• Heterogeneous mixtures - components of the mixture are not uniformly distributed and may have regions with different properties. Different samples of the mixture are not identical. At least two phases are always present in the mixture, and it's usually possible to physically separate them. A few examples of such substances: blood, concrete, ice cubes in cola, pizza, the Pacific Ocean.

Concentration is one of the most well known and most important parameters for anybody who works with any chemical substances or reactions. It measures how much of a substance is dissolved in a given volume of solution.

Chemists use many different units for describing concentration. However, the term molarity, also known as molar concentration, is the most common way of expressing the concentration. When the reactants (compounds) are expressed in mole units, it allows them to be written with integers in chemical reactions. This helps to easily work with their amounts. First, let's take a closer look at what is the mole, so we can move on later to find what is molarity.

## Mole definition

The mole is the SI unit of measurement for the amount of substance. The current definition was adopted in 1971 and is based on carbon-12. It says:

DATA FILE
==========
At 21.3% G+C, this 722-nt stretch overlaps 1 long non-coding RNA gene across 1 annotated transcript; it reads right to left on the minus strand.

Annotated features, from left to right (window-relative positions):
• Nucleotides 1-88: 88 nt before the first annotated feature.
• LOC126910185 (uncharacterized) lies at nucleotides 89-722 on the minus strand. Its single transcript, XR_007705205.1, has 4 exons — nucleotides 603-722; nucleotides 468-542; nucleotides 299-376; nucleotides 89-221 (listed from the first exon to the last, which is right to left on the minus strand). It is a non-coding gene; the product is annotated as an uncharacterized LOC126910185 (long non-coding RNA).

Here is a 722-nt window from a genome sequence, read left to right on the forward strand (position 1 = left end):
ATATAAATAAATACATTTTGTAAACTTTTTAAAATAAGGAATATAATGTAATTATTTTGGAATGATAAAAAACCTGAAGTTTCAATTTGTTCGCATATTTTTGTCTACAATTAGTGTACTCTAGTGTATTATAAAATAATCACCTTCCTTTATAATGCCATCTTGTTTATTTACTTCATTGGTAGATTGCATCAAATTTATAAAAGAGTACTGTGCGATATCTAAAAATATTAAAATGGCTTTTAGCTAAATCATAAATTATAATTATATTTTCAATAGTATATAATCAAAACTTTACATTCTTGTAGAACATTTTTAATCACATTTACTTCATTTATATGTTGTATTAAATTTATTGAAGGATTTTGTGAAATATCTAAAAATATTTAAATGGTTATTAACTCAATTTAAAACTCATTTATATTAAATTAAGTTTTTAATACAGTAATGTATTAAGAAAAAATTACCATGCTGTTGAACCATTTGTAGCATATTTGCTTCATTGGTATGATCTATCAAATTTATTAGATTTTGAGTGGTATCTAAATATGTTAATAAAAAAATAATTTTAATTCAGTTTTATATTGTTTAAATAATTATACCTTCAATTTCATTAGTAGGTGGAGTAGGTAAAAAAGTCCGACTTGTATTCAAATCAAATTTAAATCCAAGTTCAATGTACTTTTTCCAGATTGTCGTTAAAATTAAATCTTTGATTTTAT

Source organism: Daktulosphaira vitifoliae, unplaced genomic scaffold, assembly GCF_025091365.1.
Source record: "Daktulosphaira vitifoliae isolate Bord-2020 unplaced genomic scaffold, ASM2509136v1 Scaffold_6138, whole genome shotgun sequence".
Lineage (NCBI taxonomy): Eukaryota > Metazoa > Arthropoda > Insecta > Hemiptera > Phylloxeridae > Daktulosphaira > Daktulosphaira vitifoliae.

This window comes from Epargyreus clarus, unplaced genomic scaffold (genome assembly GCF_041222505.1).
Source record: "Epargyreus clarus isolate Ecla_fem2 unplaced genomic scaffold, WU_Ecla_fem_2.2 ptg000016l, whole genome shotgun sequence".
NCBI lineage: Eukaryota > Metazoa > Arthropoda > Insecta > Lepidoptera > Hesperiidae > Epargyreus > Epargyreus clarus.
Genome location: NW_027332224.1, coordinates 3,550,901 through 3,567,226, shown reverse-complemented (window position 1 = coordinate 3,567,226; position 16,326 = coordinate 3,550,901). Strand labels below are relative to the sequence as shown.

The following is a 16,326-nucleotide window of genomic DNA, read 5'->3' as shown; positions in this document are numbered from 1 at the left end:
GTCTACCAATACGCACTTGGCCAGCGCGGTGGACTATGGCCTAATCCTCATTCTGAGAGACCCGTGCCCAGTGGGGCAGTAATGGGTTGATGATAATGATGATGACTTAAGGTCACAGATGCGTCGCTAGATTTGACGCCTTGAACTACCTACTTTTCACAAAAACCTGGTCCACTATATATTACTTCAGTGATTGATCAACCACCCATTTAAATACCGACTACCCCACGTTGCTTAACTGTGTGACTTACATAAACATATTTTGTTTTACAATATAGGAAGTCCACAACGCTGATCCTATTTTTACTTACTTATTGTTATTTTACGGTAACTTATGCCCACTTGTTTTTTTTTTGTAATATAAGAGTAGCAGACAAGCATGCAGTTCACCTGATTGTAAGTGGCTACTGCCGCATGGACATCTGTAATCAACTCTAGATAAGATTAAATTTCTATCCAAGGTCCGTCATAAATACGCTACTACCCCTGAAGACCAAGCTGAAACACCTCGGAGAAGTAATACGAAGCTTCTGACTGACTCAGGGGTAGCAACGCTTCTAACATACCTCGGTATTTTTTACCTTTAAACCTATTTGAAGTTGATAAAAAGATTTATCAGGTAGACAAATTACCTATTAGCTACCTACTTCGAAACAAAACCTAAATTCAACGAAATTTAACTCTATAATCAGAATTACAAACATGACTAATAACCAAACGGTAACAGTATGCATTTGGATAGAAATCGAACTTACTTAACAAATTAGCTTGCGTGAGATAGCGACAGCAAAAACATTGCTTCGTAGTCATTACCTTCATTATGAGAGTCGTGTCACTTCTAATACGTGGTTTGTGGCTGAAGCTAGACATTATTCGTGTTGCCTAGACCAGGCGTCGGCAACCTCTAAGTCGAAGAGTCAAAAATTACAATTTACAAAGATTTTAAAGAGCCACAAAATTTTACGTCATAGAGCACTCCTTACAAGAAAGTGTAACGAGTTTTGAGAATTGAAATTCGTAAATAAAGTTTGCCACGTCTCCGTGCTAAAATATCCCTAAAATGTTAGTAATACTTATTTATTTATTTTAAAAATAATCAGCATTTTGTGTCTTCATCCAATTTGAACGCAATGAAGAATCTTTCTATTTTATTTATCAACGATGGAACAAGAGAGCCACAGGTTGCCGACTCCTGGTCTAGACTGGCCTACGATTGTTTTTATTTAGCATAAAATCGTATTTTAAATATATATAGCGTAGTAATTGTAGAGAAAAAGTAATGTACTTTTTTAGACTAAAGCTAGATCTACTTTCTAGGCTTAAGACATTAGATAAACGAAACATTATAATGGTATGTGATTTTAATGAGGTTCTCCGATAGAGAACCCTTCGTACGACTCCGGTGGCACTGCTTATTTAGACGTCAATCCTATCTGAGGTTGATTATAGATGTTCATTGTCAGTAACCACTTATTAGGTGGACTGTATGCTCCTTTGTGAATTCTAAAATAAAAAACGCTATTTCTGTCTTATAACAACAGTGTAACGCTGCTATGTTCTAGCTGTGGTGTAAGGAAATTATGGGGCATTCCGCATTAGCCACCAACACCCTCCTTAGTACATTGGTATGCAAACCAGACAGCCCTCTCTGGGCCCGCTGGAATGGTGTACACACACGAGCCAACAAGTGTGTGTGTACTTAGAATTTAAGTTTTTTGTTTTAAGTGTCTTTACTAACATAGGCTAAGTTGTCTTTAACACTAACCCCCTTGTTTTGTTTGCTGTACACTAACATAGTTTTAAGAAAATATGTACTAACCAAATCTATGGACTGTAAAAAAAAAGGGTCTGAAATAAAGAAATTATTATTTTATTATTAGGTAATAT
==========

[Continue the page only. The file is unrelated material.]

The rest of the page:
"The mole is the amount of substance of a system which contains as many elementary entities as there are atoms in 0.012 kilograms of carbon-12; its symbol is "mol". When the mole is used, the elementary entities must be specified and may be atoms, molecules, ions, electrons, other particles, or specified groups of such particles."

It follows that the molar mass of carbon-12 is exactly 12 grams per mole, M(¹²C) = 12 g/mol. The word "substance" in the definition should specify (be replaced with the name of) the substance concerned in a particular application, e.g. the amount of chloride (HCl) or the amount of carbon dioxide (CO₂). It is crucial to always give a precise specification of the entity involved (as noted in the second part of the mole definition). This should be done by providing the empirical chemical formula of the compound involved.

According to the newest conventions (effective as of the 20th May 2019), the mole definition is that a mole is the amount of a chemical substance that contains exactly `6.02214076*10²³`particles, such as atoms, molecules, ions etc. That number is known as Avogadro's constant. It's symbol is NA or L. Using the Avogadro number provides a convenient way of considering the weight of substance and the theoretical yield of chemical reactions. Moles allow you to directly read weight from the periodic table (e.g. 1 mole of N₂ is 28 g or 1 mole of NaCl is 58.5 g).